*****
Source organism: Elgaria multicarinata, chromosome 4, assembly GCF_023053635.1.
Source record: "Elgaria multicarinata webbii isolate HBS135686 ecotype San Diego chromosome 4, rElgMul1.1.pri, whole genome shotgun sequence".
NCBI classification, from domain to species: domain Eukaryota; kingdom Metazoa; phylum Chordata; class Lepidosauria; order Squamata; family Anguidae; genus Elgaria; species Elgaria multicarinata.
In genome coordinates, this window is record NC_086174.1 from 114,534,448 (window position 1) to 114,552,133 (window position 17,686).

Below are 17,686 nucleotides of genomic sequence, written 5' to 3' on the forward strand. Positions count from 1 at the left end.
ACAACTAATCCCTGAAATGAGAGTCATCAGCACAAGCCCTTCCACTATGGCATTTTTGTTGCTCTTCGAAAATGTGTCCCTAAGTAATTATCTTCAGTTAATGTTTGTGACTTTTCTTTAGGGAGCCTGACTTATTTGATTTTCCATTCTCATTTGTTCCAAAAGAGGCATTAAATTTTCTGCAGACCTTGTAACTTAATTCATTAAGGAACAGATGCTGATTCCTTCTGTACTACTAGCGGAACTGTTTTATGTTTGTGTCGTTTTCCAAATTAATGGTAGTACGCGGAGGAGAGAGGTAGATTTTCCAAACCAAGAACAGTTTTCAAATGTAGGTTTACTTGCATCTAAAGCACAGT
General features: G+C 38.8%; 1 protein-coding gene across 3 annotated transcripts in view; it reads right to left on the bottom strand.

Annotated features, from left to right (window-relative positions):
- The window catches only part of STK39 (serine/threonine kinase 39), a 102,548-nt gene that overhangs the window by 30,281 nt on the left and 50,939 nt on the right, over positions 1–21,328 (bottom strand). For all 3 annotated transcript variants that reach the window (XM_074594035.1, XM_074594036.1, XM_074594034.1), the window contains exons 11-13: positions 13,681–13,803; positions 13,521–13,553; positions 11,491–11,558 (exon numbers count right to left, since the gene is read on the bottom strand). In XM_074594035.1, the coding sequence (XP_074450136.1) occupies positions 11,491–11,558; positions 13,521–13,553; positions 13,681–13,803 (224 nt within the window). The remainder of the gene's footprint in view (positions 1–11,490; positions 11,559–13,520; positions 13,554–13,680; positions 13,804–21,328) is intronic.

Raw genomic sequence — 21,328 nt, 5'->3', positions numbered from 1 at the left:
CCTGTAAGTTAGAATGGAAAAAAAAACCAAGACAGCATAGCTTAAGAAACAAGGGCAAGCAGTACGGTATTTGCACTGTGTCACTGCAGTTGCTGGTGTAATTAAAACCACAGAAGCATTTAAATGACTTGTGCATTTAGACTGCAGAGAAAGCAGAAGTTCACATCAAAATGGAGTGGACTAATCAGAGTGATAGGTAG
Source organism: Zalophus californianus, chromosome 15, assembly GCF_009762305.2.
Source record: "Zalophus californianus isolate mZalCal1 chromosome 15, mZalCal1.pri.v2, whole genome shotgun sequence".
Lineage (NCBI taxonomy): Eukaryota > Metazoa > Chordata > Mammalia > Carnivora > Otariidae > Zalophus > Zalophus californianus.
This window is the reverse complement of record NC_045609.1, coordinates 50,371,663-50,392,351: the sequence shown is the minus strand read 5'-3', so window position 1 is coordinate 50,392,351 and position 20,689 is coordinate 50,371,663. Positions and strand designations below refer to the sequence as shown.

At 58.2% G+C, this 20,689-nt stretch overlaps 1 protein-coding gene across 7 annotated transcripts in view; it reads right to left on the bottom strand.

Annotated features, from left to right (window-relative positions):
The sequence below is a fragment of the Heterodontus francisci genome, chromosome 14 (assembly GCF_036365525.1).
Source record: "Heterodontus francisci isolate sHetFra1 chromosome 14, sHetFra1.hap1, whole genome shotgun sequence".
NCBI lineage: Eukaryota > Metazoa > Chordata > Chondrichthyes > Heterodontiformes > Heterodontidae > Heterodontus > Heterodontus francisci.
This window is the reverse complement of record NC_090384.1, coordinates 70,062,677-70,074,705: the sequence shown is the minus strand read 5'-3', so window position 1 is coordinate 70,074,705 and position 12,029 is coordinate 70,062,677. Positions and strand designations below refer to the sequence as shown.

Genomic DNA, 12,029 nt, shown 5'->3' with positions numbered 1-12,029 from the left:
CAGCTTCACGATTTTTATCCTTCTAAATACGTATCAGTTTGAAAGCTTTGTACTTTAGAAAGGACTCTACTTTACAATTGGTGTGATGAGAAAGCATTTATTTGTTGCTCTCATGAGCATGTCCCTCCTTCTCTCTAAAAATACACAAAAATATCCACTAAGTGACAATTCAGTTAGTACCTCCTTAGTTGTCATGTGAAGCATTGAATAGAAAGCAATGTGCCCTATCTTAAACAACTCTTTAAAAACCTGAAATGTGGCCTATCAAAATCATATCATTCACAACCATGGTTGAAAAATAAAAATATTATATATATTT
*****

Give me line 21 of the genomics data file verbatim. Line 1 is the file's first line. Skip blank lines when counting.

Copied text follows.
This window is the reverse complement of record NC_090384.1, coordinates 70,062,677-70,074,705: the sequence shown is the minus strand read 5'-3', so window position 1 is coordinate 70,074,705 and position 12,029 is coordinate 70,062,677. Positions and strand designations below refer to the sequence as shown.